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Worried about my 12yo DD *UPDATED - diabetes diagnosis*

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#1 zande

Posted 30 January 2019 - 09:07 PM

My DD2 seems to have become a shadow of her former self over the holidays. She finished up primary school at the end of last year & I know that was a bit tough - she is going to a different school to all the kids she had known since kindy, including her bestie. She didn’t see many of her friends over the hols (she really only had 2 main ones) but we did do lots of things and have just returned from a week away camping with her cousins.

DD usually loves our camping trips but she was so quiet. Normally DD is a jumping bean - I usually have to plead with her to sit down rather than watching TV in a handstand!!! She has never been a great eater - now she’s not as hungry. She has started drinking a lot of water - very unusual for her - and going to the toilet constantly. Her skin is breaking out and she keeps picking at it - habit, anxiety perhaps?

Then there’s the constant battles with her 15yo sister! DD2 has always been competitive with DD1 but now it’s ridiculous - she is so jealous. She also feels very much in her shadow and is is starting to get resentful - DD1 is quite social and ran the show a bit at the caravan park.

DD2 is not much of a talker - but she did say the other day that she is worried about high school - making friends but also worried that she’ll get Fs - DD2 is very bright & never had an F in her life, but DD1 is s straight A student and DD2 is competitive.  DD2 feels DD1 gets more attention than her, and she hates that DD1 won a school award last year, but DD1 does NOT get the attention (and DD2 also got an award last year too and was made a fuss of!)

My DD2 used to be such a happy girl and I’m worried she’s not anymore.

I’m thinking medically perhaps iron issues, or at worst diabetes, or psychological input may be needed, or it’s just puberty and growing up issues, finding her way? I have to remember she’s growing up and isn’t my little girl anymore.

Edited by zande, 10 February 2019 - 11:16 PM.

#2 Manicmum

Posted 30 January 2019 - 09:33 PM

Firstly, I would take her to the gp for bloods.

Secondly, I would let it lie for a few weeks and she how high school plays out.

Lastly, get her something for her skin, an perhaps get the go to have a squiz... it won’t help her confidence entering a new environment.

Edited by Manicmum, 30 January 2019 - 10:18 PM.

#3 just roses

Posted 30 January 2019 - 09:44 PM

I’d definitely take her to the GP. Also get a referral to a good child psychologist. She might just need to talk through how she’s feeling. My son just started year 7 at a brand new school without his old friends. He’s doing well so far, but we’ve been talking a lot lately about how puberty is making his head feel ‘all crazy’. It’s a rough time.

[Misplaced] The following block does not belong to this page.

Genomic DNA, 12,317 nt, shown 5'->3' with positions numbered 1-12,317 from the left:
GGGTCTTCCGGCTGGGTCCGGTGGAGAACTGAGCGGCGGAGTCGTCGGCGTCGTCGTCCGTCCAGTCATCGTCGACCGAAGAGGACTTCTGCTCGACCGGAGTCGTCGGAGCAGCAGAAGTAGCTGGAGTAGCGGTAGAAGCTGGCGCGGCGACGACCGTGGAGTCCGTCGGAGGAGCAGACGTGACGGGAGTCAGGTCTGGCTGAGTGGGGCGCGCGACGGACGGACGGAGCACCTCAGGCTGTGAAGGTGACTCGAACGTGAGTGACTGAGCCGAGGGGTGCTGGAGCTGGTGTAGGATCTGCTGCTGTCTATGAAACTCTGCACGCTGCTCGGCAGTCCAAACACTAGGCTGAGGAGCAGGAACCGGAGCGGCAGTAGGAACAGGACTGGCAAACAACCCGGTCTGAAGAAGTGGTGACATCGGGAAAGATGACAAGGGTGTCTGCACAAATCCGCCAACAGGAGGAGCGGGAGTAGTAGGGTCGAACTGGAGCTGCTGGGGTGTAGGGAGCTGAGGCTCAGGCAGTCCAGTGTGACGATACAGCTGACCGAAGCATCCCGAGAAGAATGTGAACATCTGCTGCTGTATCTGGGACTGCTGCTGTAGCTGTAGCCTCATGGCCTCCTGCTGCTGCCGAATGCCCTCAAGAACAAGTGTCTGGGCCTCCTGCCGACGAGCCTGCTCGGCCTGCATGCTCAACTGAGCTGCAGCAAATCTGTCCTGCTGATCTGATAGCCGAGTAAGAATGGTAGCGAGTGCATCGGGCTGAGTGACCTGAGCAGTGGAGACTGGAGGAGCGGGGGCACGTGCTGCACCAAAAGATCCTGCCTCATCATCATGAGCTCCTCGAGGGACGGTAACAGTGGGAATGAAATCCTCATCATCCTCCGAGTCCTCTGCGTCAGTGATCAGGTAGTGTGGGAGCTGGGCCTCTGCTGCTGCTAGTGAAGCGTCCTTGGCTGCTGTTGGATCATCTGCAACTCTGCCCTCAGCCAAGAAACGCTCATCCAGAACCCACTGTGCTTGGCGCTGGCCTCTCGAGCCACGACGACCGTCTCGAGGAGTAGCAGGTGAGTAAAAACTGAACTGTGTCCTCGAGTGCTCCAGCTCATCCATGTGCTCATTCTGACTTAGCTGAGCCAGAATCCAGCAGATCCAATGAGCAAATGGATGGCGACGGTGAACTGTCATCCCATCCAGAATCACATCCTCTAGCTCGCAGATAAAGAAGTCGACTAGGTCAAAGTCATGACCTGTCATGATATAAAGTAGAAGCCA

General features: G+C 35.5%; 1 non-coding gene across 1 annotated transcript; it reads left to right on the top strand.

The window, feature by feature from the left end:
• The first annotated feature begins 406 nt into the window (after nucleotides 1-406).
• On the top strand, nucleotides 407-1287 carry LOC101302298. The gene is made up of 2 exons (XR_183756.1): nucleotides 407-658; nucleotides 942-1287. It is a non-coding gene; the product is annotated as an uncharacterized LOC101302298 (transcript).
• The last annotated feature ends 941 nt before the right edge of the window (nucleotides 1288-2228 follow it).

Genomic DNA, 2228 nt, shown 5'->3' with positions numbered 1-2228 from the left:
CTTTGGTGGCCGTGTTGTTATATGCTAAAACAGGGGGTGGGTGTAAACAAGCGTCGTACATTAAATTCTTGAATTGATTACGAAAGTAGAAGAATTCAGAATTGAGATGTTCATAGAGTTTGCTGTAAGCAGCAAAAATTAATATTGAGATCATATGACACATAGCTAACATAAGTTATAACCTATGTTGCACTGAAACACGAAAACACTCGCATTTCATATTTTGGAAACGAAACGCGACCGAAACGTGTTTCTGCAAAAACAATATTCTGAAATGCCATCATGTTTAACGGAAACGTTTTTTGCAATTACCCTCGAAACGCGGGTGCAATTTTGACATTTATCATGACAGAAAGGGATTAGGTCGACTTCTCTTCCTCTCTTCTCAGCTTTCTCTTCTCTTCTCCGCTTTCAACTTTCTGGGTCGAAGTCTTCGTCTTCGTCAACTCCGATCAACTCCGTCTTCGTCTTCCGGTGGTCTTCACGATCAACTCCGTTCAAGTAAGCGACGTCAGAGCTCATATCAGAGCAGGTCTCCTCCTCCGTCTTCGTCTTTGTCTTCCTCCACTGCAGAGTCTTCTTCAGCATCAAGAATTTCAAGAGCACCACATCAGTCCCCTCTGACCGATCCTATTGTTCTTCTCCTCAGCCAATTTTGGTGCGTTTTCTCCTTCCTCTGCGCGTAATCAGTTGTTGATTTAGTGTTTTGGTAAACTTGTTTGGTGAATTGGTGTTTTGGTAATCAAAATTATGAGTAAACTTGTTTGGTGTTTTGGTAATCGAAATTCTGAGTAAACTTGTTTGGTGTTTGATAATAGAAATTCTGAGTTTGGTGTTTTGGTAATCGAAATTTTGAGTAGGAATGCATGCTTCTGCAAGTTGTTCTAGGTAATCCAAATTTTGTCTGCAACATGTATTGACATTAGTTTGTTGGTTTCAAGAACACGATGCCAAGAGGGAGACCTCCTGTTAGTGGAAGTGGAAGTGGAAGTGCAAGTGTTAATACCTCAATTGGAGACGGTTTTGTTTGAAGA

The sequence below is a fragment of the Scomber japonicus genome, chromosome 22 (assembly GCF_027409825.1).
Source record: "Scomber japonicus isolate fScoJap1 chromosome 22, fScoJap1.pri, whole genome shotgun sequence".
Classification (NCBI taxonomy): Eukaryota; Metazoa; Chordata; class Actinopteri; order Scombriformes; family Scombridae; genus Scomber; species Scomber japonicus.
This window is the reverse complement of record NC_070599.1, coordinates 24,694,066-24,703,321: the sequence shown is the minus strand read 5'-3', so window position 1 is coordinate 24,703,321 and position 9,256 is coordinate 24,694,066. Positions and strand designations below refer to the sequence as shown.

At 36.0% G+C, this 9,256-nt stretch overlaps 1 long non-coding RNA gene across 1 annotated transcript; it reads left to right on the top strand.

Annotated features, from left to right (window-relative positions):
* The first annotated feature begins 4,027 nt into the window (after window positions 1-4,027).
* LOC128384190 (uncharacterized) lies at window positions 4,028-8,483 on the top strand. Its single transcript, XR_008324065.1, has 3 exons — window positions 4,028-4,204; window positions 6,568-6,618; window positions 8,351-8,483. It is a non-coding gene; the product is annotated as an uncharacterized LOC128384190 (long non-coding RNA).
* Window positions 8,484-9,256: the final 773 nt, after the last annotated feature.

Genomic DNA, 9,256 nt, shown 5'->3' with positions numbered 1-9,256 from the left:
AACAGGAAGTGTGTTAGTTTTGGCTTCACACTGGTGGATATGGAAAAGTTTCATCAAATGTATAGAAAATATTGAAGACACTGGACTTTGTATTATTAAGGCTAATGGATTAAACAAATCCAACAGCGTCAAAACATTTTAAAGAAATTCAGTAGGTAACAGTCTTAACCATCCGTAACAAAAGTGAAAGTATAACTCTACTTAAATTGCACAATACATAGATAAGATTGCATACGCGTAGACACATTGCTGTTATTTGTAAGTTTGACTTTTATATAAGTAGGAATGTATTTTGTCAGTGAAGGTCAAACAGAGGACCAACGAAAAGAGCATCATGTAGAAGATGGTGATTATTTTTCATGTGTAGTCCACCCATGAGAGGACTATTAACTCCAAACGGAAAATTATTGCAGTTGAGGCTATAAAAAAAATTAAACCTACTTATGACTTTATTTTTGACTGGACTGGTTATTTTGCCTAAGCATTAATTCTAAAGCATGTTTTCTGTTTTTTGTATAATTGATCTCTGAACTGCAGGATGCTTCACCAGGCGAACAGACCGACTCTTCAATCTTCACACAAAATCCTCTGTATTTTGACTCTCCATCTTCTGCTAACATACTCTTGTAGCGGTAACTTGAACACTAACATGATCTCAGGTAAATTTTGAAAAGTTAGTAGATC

#4 Whattothink

Posted 30 January 2019 - 09:52 PM

Not suggesting this is the problem at all for your DD. I had some bloods the other day, was quite low in zinc. Looked up zinc deficiency - omg! So many things - had no idea!!!

I was so surprised that one little deficiency could cause so many problems!

Definitely worthwhile having bloods taken.

All the best ☺️

#5 #mocha

Posted 31 January 2019 - 03:11 AM

Definitely a GP, think you need to rule out diabetes ASAP.

It’s pretty common time start to get anxiety or depression around the time of puberty.

Hope her first day at high school goes well.

#6 Riotproof

Posted 31 January 2019 - 07:18 AM

Is she eating? I’d be worried about a potential eating disorder. Drinking water might be her way of filling up so she’s not hungry.

#7 MarciaB

Posted 31 January 2019 - 07:30 AM

First stop GP ask for bloods and advice on her skin.  Even if your dd says her acne isn't bothering her - it soon will be.

Then see how high school settles.  For us, it was like FYOS all over again including the tiredness, mood swings, forgetfulness.

I remember being astounded when DD1 started high school she lost her bus pass, school jumper, school handbook and about 3 drink bottles in the first 2 weeks.  This is a kid who has never so much lost the lid off a Tupperware container since she was 6.

They have a lot going on.

Also - if you haven't already - start enforcing no phone in bedroom overnight.  It will interfere with sleep at best and could also lead to other issues.  Start as you mean to go on from day 1 of high school - it gets harder to make changes later.

#8 Sweet.Pea

Posted 31 January 2019 - 07:35 AM

View PostRiotproof, on 31 January 2019 - 07:18 AM, said:

Is she eating? I’d be worried about a potential eating disorder. Drinking water might be her way of filling up so she’s not hungry.

I was thinking the same.

Spending a lot of time in the toilet is a red flag....even if you drink a lot of water, after a few weeks the need to go often reduces as your body adjusts.

#9 Drat

Posted 31 January 2019 - 12:50 PM

Might be worthwhile letting her year advisor know at school that she might be a bit anxious, at least they can keep an eye on her and monitor her. They might also be able to pair her up with other students that might help her?